by Tim Hamilton
A common point of contention in many projects is the location and size of the loudspeakers. So why do loudspeakers need to be big?
I’ve worked with many architects and owners over the years and in almost every project someone on the design team will ask me questions such as, “Why do the loudspeakers have to be so big?” “Can they be put off in the corner?” “Can they be recessed behind the wall?” “How about putting them up in the 50’ peak of the sanctuary?” and “Can you make them pretty?” These and many similar questions are often voiced and the temptation sometimes is give a short response or simply tell people, “no” and dictate that the speakers have to be in a certain place. But I have found that investing some time in educating the team goes a long way toward getting a great solution. It takes some diplomacy and finesse to have a helpful and productive discussion with architects, owners, and design team members to lay out and explain why the location and size of speakers is important, and if you can effectively and accurately discuss the issues, the benefits are great.
An often overlooked part of system design is educating the client and the design team. So, early in the design process it needs to be established just how important the sound system is to the project. A good designer has to make sure things have been explained to the critical stakeholders and that they understand the trade-offs and design choices – while also remembering that the audio system has to be a high priority for the client or it will not be prioritized in the space. As much as it pains me to admit it, there are times when the sound system is not the most important thing in the room. In these situations, the designer may have some flexibility in the size, format, and location of speakers. But many sound systems are crucial to the success of the project (if it’s important enough to reinforce with loudspeakers, it’s important for them to work well!). With these types of systems it pays to be able to defend the design. The problem is that most people on the design team don’t think the sound system is that important – until it doesn’t work in the space. Then it can become a big and expensive problem to try and fix and suddenly everyone else gets amnesia about the earlier conversations they had about the speakers looking nice and pretty!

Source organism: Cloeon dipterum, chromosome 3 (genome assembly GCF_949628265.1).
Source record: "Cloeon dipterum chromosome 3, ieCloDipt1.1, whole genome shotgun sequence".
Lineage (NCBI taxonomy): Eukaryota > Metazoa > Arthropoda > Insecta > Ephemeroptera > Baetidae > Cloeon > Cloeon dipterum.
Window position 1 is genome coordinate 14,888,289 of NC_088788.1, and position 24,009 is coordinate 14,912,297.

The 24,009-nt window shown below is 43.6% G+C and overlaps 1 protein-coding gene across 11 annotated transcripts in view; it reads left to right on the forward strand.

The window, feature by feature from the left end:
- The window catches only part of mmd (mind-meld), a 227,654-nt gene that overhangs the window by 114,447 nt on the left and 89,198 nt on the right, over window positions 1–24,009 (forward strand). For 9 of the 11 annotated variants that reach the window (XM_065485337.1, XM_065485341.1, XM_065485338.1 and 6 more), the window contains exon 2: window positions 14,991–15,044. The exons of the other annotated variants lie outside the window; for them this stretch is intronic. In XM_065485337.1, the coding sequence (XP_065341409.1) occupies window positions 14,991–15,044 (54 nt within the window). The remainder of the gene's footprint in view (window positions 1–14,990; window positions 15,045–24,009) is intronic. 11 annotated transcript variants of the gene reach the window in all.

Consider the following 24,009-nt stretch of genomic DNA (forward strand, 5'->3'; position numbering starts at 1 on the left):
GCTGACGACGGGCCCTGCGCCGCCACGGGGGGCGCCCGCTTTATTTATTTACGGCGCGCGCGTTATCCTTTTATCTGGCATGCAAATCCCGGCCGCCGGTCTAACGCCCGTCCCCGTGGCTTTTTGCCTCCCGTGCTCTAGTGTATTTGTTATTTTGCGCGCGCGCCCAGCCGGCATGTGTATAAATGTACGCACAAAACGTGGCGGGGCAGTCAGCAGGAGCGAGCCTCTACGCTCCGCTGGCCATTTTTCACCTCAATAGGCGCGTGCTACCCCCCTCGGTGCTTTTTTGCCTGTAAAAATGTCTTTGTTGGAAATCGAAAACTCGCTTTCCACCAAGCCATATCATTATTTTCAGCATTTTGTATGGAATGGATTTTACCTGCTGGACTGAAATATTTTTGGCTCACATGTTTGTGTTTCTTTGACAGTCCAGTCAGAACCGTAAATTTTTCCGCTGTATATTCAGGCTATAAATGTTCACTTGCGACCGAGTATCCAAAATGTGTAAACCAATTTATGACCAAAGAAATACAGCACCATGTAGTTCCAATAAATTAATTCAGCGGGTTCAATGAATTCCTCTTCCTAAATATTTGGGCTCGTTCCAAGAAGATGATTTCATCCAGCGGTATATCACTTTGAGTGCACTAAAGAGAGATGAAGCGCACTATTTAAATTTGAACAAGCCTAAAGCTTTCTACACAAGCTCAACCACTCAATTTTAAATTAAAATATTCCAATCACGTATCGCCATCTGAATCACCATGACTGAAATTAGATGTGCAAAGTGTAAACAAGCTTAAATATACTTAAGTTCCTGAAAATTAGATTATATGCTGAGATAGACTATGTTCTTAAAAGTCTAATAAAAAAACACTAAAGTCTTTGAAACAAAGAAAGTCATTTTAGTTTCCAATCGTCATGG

So, how can we go about having these important conversations before there’s an issue? Let’s first assume we are working on a project where the sound system is “crucial” (i.e., a large church, auditorium, or other venue). The space is intended to be “nice” and you’re running into issues with aesthetics and the speakers. Someone is pushing back on the loudspeaker system design and wants the speakers smaller, or put in a less optimal location. Where do we start in explaining the design?
First, we need to talk about location. Sound should come from where the action is. It sounds more natural and the human brain doesn’t have to work as hard to make sense of things if the eyes can see the sound source (loudspeaker) and the “action” (the talker or performer generating the sound). The loudspeakers need to be low enough in the space for people in the front rows to see them in their vertical peripheral vision. A good rule of thumb for figuring this out is to sit in the front row, look at the source, and note if you can see the loudspeaker in your vertical peripheral vision. You can do this in the actual room if it’s already constructed, or you can do this in a model (EASE, SketchUp, Revit, etc.). If the loudspeakers are too high in the room, it starts to sound like a disembodied voice (or the “Voice of God”). You may still be able to hear the loudspeaker, but it takes more effort for the listener to follow along. Since our ultimate goal is clear and concise communication, anything that impedes this goal should be avoided. If the loudspeakers have to be pushed higher they can be supplemented with stage fill speakers, but many designers may consider this a compromise or coordination headache.